Idea Generation: What Stories Can I Tell?
You may already have an idea of an important experience in your life about which you could tell a story. Although this might be a significant experience, it is most definitely not the only one worth telling. (Remember: first idea ≠ best idea.)
Just as with description, good narration isn’t about shocking content but rather about effective and innovative writing. In order to broaden your options before you begin developing your story, complete the organizer on the following pages.
Then, choose three of the list items from this page that you think are especially unique or have had a serious impact on your life experience. On a separate sheet of paper, free-write about each of your three list items for no less than five minutes per item.
This exercise will help you develop a variety of options for your story, considered especially in the context of your entire life trajectory.
First, brainstorm at least ten moments or experiences that you consider influential— moments that in some way impacted your identity, your friendships, your worldview— for the better or for the worse. Record them in the table below.
Then, rate those experiences on a degree of “awesomeness,” “pleasurability,” or something else along those lines, on a scale of 0 – 10, with 10 being the hands down best moment of your life and 0 being the worst.
Next, plot those events on the graph paper on the back of this page. Each point is an event; the x-axis is your age, and the y-axis is the factor of positivity. Connect the points with a line.
Finally, circle three of the events/experiences on your graph. On a clean sheet of paper, free-write about each of those three for at least four minutes.36
Experimenting with Voice and Dialogue37
Complete the following three exercises to think through the language your characters use and the relationships they demonstrate through dialogue. If you’ve started your assignment, you can use these exercises to generate content.
1) Choose any two professions for two imaginary characters.
2) Give the two characters a secret that they share with one another. As you might imagine, neither of them would reveal that secret aloud, but they might discuss it. (To really challenge yourself, you might also come up with a reason that their secret must be a secret: Is it socially unacceptable to talk about? Are they liable to get in trouble if people find out? Will they ruin a surprise?)
3) Write an exchange between those characters about the secret using only their words (i.e., no “he said” or “she said,” but rather only the language they use). Allow the secret to be revealed to the reader in how the characters speak, what they say, and how they say it. Pay attention to the subtext of what’s being said and how it’s being said. How would these characters discuss their secret without revealing it to eavesdroppers? (Consider Ernest Hemingway’s “Hills Like White Elephants” as a model.)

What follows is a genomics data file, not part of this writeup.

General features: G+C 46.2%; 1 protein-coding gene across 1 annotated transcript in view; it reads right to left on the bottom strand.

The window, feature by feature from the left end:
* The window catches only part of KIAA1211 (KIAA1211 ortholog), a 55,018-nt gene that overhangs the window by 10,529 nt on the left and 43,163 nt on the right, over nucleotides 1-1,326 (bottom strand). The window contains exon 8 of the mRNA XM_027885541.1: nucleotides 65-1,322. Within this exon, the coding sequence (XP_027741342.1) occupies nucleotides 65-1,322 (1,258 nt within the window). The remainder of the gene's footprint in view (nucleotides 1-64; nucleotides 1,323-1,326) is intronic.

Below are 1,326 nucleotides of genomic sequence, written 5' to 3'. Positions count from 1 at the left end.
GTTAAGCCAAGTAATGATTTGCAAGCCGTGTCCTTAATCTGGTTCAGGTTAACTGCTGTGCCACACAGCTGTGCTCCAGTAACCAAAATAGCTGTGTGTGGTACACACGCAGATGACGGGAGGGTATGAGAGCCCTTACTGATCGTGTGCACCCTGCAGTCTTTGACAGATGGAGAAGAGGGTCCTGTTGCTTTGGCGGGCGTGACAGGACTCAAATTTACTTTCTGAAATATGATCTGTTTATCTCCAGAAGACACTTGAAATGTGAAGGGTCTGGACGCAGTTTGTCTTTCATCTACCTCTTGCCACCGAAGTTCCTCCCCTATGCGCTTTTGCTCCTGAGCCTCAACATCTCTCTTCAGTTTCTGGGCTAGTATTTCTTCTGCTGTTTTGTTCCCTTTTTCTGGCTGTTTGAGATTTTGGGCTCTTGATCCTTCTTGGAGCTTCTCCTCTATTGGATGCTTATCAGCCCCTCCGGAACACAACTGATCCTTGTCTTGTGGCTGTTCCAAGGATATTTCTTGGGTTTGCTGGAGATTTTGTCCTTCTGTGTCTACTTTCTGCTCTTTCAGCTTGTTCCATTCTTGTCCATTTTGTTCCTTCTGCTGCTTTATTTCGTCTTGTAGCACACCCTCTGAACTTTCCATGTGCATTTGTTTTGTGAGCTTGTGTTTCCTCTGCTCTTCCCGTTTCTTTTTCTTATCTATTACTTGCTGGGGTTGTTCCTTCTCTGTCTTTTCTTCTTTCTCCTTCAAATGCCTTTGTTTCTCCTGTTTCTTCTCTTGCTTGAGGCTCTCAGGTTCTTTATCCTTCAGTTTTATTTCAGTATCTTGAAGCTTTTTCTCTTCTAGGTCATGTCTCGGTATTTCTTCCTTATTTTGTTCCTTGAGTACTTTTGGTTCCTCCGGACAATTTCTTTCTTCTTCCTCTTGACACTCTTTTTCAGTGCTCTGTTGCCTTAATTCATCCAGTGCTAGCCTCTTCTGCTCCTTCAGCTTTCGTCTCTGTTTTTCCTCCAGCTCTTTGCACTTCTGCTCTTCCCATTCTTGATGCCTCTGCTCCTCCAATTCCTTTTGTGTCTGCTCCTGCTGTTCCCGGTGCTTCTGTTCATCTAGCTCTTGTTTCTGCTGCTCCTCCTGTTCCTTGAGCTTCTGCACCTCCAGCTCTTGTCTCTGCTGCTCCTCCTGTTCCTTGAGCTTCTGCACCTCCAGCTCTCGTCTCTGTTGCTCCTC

4) Draw a line beneath your dialogue. Now, imagine that only one of the characters has a secret. Write a new dialogue in which one character is trying to keep that secret from the other. Again, consider how the speakers are communicating: what language do they use? What sort of tone? What does that reveal about their relationship?
1) Go to a public space and eavesdrop on a conversation. (Try not to be too creepy—be considerate and respectful of the people.) You don’t need to take avid notes, but observe natural inflections, pauses, and gestures. What do these characteristics imply about the relationship between the speakers?
2) Jot down a fragment of striking, interesting, or weird dialogue.
3) Now, use that fragment of dialogue to imagine a digital exchange: consider that fragment as a Facebook status, a text message, or a tweet. Then, write at least ten comments or replies to that fragment.
4) Reflect on the imaginary digital conversation you just created. What led you to make the choices you made? How does digital dialogue differ from real-life dialogue?
As you may have noticed in the previous exercises, dialogue is about more than just what the words say: our verbal communication is supplemented by inflection, tone, body language, and pace, among other things. With a partner, exchange the following lines. Without changing the words, try to change the meaning using your tone, inflection, body language, etc.
After each round, debrief with your partner; jot down a few notes together to describe how your variations changed the meaning of each word. Then, consider how you might capture and relay these different deliveries using written language— what some writers call “dialogue tags.” Dialogue tags try to reproduce the nuance of our spoken and unspoken languages (e.g., “he muttered,” “she shouted in frustration,” “they insinuated, crossing their arms”).
Using Images to Tell a Story
Even though this textbook focuses on writing as a means to tell stories, you can also construct thoughtful and unique narratives using solely images, or using images to supplement your writing. A single photograph can tell a story, but a series will create a more cohesive narrative. To experiment with this medium, try the following activity.
1) Using your cell phone or a digital camera, take at least one photograph (of yourself, events, and/or your surroundings) each hour for one day.
2) Compile the photos and arrange them in chronological order. Choose any five photos that tell a story about part or all of your day.
- How did you determine which photos to remove? What does this suggest about your narrative scope?
- Where might you want to add photos or text? Why?
To consider models of this kind of narrative, check out Al Jazeera’s “In Pictures” series. In 2014, a friend of mine recorded a one-second video every day for a year, creating a similar kind of narrative.